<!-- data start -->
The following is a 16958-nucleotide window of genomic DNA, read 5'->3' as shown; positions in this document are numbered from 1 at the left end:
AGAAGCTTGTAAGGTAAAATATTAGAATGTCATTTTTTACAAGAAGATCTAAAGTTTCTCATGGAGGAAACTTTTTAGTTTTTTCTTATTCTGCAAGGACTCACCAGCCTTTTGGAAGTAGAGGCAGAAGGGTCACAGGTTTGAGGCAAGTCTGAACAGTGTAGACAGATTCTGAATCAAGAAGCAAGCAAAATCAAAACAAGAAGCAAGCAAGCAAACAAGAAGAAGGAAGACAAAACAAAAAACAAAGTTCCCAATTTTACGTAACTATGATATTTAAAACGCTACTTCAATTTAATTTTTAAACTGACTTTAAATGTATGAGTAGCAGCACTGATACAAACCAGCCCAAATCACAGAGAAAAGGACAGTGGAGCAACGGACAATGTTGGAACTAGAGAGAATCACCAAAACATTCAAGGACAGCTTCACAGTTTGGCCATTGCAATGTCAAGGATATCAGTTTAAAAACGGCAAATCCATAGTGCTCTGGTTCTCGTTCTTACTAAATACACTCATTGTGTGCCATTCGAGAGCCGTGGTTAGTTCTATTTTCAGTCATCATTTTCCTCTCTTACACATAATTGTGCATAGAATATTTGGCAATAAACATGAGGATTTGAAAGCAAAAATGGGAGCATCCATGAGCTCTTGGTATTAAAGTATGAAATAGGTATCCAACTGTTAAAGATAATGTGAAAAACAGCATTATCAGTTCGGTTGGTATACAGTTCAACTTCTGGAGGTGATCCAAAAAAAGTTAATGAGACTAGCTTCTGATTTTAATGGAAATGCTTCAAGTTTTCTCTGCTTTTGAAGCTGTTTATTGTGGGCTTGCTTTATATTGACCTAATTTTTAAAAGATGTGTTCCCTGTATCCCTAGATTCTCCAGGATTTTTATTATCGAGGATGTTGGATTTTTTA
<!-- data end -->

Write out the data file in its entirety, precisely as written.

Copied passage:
The following is a 16958-nucleotide window of genomic DNA, read 5'->3' as shown; positions in this document are numbered from 1 at the left end:
AGAAGCTTGTAAGGTAAAATATTAGAATGTCATTTTTTACAAGAAGATCTAAAGTTTCTCATGGAGGAAACTTTTTAGTTTTTTCTTATTCTGCAAGGACTCACCAGCCTTTTGGAAGTAGAGGCAGAAGGGTCACAGGTTTGAGGCAAGTCTGAACAGTGTAGACAGATTCTGAATCAAGAAGCAAGCAAAATCAAAACAAGAAGCAAGCAAGCAAACAAGAAGAAGGAAGACAAAACAAAAAACAAAGTTCCCAATTTTACGTAACTATGATATTTAAAACGCTACTTCAATTTAATTTTTAAACTGACTTTAAATGTATGAGTAGCAGCACTGATACAAACCAGCCCAAATCACAGAGAAAAGGACAGTGGAGCAACGGACAATGTTGGAACTAGAGAGAATCACCAAAACATTCAAGGACAGCTTCACAGTTTGGCCATTGCAATGTCAAGGATATCAGTTTAAAAACGGCAAATCCATAGTGCTCTGGTTCTCGTTCTTACTAAATACACTCATTGTGTGCCATTCGAGAGCCGTGGTTAGTTCTATTTTCAGTCATCATTTTCCTCTCTTACACATAATTGTGCATAGAATATTTGGCAATAAACATGAGGATTTGAAAGCAAAAATGGGAGCATCCATGAGCTCTTGGTATTAAAGTATGAAATAGGTATCCAACTGTTAAAGATAATGTGAAAAACAGCATTATCAGTTCGGTTGGTATACAGTTCAACTTCTGGAGGTGATCCAAAAAAAGTTAATGAGACTAGCTTCTGATTTTAATGGAAATGCTTCAAGTTTTCTCTGCTTTTGAAGCTGTTTATTGTGGGCTTGCTTTATATTGACCTAATTTTTAAAAGATGTGTTCCCTGTATCCCTAGATTCTCCAGGATTTTTATTATCGAGGATGTTGGATTTTTTA